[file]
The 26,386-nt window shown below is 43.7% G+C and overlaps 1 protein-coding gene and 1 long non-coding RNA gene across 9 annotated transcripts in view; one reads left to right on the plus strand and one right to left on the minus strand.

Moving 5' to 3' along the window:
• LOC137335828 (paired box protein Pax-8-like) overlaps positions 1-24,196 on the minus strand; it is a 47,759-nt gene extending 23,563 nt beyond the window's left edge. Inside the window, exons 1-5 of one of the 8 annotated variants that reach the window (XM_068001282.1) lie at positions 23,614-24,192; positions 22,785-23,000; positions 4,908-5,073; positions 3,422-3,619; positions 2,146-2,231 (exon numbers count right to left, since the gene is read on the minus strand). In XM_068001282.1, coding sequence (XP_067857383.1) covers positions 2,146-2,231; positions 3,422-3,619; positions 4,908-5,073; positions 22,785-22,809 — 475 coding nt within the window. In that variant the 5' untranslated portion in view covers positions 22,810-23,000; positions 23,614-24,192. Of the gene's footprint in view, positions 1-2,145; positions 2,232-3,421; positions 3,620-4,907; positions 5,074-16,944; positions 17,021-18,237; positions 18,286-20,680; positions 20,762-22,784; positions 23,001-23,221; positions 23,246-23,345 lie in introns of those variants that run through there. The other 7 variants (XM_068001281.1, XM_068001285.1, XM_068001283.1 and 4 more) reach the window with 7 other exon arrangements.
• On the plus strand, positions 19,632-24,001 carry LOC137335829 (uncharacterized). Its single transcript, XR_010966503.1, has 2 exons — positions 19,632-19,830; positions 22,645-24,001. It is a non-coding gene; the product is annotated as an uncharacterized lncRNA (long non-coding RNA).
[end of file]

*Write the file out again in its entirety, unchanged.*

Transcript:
The 26,386-nt window shown below is 43.7% G+C and overlaps 1 protein-coding gene and 1 long non-coding RNA gene across 9 annotated transcripts in view; one reads left to right on the plus strand and one right to left on the minus strand.

Moving 5' to 3' along the window:
• LOC137335828 (paired box protein Pax-8-like) overlaps positions 1-24,196 on the minus strand; it is a 47,759-nt gene extending 23,563 nt beyond the window's left edge. Inside the window, exons 1-5 of one of the 8 annotated variants that reach the window (XM_068001282.1) lie at positions 23,614-24,192; positions 22,785-23,000; positions 4,908-5,073; positions 3,422-3,619; positions 2,146-2,231 (exon numbers count right to left, since the gene is read on the minus strand). In XM_068001282.1, coding sequence (XP_067857383.1) covers positions 2,146-2,231; positions 3,422-3,619; positions 4,908-5,073; positions 22,785-22,809 — 475 coding nt within the window. In that variant the 5' untranslated portion in view covers positions 22,810-23,000; positions 23,614-24,192. Of the gene's footprint in view, positions 1-2,145; positions 2,232-3,421; positions 3,620-4,907; positions 5,074-16,944; positions 17,021-18,237; positions 18,286-20,680; positions 20,762-22,784; positions 23,001-23,221; positions 23,246-23,345 lie in introns of those variants that run through there. The other 7 variants (XM_068001281.1, XM_068001285.1, XM_068001283.1 and 4 more) reach the window with 7 other exon arrangements.
• On the plus strand, positions 19,632-24,001 carry LOC137335829 (uncharacterized). Its single transcript, XR_010966503.1, has 2 exons — positions 19,632-19,830; positions 22,645-24,001. It is a non-coding gene; the product is annotated as an uncharacterized lncRNA (long non-coding RNA).